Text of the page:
Last month’s announcement that the Michelin Guide will now be covering the Toronto market brought a smile to many of the city’s food community, especially restaurateurs who’ve been waiting for this acknowledgement for years. Ironically, the news comes just as the restaurant industry is digging itself out of the massive hole created by the lingering pandemic. Making matters infinitely more challenging, operators in all segments are grappling with one of the worst labour shortages in recent memory.
For Toronto operators, the news is validation the city’s restaurants are considered amongst the finest in the world and represent a diversity of product and style that can confidently compete with the best. It also adds credence to the long-held belief that Canada’s largest city — and one of the most multicultural destinations in the world — is worthy to be part of this exclusive enclave of only 14 destinations in the world that have a Michelin Guide. Only 134 restaurants have achieved three-star status, representing what Gwendall Poullennec, international director of the Michelin Guides refers to as “la crème de la crème.”
Poullennec was in Toronto last month to make the announcement and was also interviewed a day later by Toronto chef Trevor Lui during a session at the Restaurants Canada show, where he stressed the Michelin ratings represent more than just an acknowledgment of quality products — but are also about the mastery of flavours and cooking techniques, the personality of the chef in the cuisine and the consistency between each visit.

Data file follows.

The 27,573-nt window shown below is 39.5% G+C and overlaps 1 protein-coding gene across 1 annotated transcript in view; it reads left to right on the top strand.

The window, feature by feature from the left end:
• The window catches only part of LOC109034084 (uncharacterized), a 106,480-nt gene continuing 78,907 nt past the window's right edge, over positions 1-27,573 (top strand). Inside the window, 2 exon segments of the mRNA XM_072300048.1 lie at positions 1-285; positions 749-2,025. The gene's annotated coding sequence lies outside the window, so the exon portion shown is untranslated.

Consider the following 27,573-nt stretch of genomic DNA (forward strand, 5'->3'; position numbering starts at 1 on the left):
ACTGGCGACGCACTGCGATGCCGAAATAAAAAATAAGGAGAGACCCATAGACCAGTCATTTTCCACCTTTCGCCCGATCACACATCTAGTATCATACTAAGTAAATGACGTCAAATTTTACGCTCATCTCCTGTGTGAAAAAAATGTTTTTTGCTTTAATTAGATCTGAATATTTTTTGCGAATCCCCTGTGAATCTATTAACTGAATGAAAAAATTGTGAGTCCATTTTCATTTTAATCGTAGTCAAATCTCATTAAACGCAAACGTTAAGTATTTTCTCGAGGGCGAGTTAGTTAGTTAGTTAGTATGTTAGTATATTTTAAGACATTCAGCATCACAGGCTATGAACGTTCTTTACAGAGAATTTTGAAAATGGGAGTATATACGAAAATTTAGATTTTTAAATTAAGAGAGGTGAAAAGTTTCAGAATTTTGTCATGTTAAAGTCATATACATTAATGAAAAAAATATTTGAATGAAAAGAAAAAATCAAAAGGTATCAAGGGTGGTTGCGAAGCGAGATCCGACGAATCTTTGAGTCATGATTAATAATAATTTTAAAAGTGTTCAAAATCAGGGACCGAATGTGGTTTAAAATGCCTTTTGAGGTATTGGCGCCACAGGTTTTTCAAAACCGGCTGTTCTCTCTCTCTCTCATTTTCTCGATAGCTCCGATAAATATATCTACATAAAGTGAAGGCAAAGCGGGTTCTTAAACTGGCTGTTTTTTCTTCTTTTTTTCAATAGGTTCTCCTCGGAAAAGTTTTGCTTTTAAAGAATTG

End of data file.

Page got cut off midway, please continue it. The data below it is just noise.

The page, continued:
Certainly, the Michelin ratings will provide Toronto with the international exposure it craves and, says Poullennec, operators can expect a 30 to 40-per-cent increase in business for restaurants presented with a Michelin Star. He also added consumers typically stay longer in a Michelin-rated restaurant and spend more money.
While the news is both welcome and timely, it creates additional pressure for the restaurant community to ensure staffing levels can match the vigorous demands imposed by critics who will be grading the city’s best restaurants at a time when so many operators are re-thinking their business models, dealing with supply-chain issues and doing their best to address the systemic flaws that have come to light through the past two years.
Arguably, Michelin is the most influential seal of approval for gourmets and gourmands and undoubtedly will put Toronto on the culinary map and stimulate the visitor economy.
While the Michelin Guide may be just what the doctor ordered to fuel interest in the restaurant community, the real prescription for success in this new era will require a more holistic approach to dining that ensures excellence in all facets of a restaurant operation.